Week 12, 2016
THIS EASTER WEEK:
Northern spring and Southern autumnal changes continue to show up in stores. This week there are Comice (South Africa) and AbatÃ© FÃ©tÃ¨l (South Africa & Chile) pears, Egyptian Florida Prince peaches, a greater proportion of blueberries from Morocco and Spain rather than Chile, and more English strawberries. Then, for those keen on mangoes, there is a big seasonal shift from Peru as the main source to Brazil and Puerto Rica (varieties Palmer and Keitt).
Itâ€™s also interesting to see Tesco introducing new packaging to replace their well-known Everyday Value brand. To me it is a rather dubious emulation of discounter brands that pretend to come from particular farms, all with unlikely names, all which mean nothing to most consumers: unbecoming!
FOUR FRUIT with FABULOUS FLAVOUR:
- Mandarins â€“ Orri and Golden Nugget
- Oranges â€“Tarocco from Sicily; Lane Late from Spain; Shamouti from Israel
- Mango â€“ Nam Dok Mae from Thailand
- Blueberries â€“ Moroccan and Spanish
Oranges: Shamouti from Israel (the original Jaffa orange, in Tesco) has added to the choice of lovely late season oranges. Others to target are Italian Tarocco blood oranges and Navel oranges, such as Lane Late and Navelate, mostly from Spain.
Valencia Lates are on sale from Spain and Egypt: be aware that these are quite different to Navels, with more tartness and chewiness.
Mandarins:Â The late season European mandarins continue to deliver good sweetness, though flavour is diminishing. Pick of the bunch are Golden Nugget (Asda), Murcott (occasionally in Morrisons and Tesco) and Orri.
Southern hemisphere Satsumas are still only limited in availability with some delicious, though pricy, samples in M&S from South Africa.
Mango: The delicious Thai mango, Nam Dok Mae (in Asda and M&S) is quite a treat at Â£2.50, while promising is Palmer from Brazil. This is new on shelves so Iâ€™ve yet to taste one, but normally it is a flavoursome variety.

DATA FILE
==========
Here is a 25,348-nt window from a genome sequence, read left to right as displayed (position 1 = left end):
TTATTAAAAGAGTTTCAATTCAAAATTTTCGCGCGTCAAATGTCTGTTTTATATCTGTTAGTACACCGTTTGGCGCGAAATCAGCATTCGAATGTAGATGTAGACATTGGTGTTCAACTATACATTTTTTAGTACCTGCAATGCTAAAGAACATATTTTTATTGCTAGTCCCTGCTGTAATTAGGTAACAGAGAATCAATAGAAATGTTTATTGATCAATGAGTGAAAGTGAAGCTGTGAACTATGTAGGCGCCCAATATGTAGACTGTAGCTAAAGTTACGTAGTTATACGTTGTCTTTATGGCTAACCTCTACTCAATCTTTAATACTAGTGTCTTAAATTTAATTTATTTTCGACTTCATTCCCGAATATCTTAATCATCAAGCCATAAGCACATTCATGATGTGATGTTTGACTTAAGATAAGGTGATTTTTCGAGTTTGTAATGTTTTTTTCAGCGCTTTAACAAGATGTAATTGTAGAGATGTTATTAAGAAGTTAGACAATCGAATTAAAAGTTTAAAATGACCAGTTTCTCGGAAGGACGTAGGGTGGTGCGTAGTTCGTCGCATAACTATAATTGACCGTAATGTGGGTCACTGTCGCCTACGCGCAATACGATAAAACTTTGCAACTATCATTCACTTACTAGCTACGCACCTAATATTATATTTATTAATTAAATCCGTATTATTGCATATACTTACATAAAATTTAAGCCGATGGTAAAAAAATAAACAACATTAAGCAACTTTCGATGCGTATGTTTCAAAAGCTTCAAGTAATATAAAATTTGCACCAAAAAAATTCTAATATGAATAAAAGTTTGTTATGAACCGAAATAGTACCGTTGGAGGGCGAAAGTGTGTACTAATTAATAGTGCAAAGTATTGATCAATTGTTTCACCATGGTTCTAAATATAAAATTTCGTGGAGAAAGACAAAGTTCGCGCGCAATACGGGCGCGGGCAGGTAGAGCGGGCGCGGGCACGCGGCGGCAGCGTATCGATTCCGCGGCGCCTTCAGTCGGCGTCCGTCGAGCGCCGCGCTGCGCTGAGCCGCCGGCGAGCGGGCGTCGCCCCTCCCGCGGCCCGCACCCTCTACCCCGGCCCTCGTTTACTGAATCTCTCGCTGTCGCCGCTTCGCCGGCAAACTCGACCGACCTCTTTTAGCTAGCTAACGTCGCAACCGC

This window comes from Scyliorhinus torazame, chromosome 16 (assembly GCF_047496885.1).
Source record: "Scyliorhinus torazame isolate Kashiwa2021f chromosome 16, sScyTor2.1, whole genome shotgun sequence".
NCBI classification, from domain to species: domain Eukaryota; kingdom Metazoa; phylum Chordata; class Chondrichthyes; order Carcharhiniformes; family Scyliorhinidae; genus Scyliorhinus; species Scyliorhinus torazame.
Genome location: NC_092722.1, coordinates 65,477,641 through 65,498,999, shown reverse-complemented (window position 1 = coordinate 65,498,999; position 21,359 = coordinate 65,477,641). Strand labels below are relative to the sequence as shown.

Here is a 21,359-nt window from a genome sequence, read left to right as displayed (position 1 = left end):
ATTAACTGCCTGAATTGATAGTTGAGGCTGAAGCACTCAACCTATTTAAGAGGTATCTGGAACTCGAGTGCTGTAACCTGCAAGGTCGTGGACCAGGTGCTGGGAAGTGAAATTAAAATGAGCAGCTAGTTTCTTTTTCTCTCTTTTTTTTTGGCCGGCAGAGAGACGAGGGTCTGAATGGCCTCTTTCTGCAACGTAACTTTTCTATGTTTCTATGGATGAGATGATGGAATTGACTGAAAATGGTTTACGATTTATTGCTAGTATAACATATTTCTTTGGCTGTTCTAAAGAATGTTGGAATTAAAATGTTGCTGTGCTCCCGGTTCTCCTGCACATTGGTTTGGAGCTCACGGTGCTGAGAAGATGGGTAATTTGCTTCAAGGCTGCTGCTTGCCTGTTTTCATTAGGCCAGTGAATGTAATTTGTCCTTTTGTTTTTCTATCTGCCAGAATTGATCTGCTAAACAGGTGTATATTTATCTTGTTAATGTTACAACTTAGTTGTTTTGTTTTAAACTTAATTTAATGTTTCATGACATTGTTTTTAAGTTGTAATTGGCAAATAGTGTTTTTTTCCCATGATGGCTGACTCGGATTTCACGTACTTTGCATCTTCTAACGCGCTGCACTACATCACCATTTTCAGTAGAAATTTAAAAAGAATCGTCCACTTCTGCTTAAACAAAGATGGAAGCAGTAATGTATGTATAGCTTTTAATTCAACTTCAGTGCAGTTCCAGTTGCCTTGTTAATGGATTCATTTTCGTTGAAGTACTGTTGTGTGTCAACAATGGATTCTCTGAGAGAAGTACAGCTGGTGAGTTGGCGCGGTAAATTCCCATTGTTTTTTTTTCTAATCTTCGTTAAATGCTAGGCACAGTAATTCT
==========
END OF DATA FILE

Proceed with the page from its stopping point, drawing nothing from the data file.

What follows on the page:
Blueberries: Most blueberries for the past 4-5 months have come from Chile and Argentina, but these are tailing-off now. Freshly picked fruit from Morocco and Spain, available in most stores, now predominate.
Grapefruit: The Florida Pink, Ruby Red, is sweet, juicy, flavoursome, and available in most stores at decent prices. Morrisons have 4 for Â£1.47, which canâ€™t be bad!
Grapes: Although late in the season, South African Sable and Melody continue to be my favourite grapes on sale. Deliciously fragrant Muscat from Chile (in M&S and Sainsburys) is quite special, quite soft and worth trying. Otherwise there is a confusing range of varieties on sale as sources traverse South Africa, Chile and India, some good, some mediocre.
All green grapes are now from Chile or India.
Avocado: Israeli Fuerte is available in Waitrose: light, refreshing texture and flavour. The majority of Hass is now from Spain and Israel.
Plums:Â All stores are selling African Delight from South Africa, which is a late season variety with fairly dense flesh, but a high level of sweetness: worth a try. The late varieties never really soften, but you should feel some â€˜giveâ€™ to indicate ripeness.
Peaches & Nectarines: The northern hemisphere season has started with Egyptian Florida Prince peaches. These are the earliest commercial variety in the Mediterranean, but are normally pretty good: samples need to be assessed to find out!
I read that the first Spanish nectarines are being marketed in Germany. These will shortly arrive in UK, but the main supermarkets will only start to sell them once they achieve certain minimum levels of sweetness.
Pears: The southern hemisphere pears continue to arrive with South African Comice being the latest to replace old season European fruit. AbatÃ© FÃ©tÃ¨l from South Africa and Chile are in M&S, Lidl and Asda.
Â©Good Fruit Guide 2016. Recommendations on fruit varieties and types with the very best taste are personal to the editor of Good Fruit Guide, and do not attempt to be exhaustive or supported by verifiable consumer research. Â The highlighting of fruit with the very best taste in the opinion of the editor is not intended as a judgement on the taste of varieties and types of fruit not mentioned.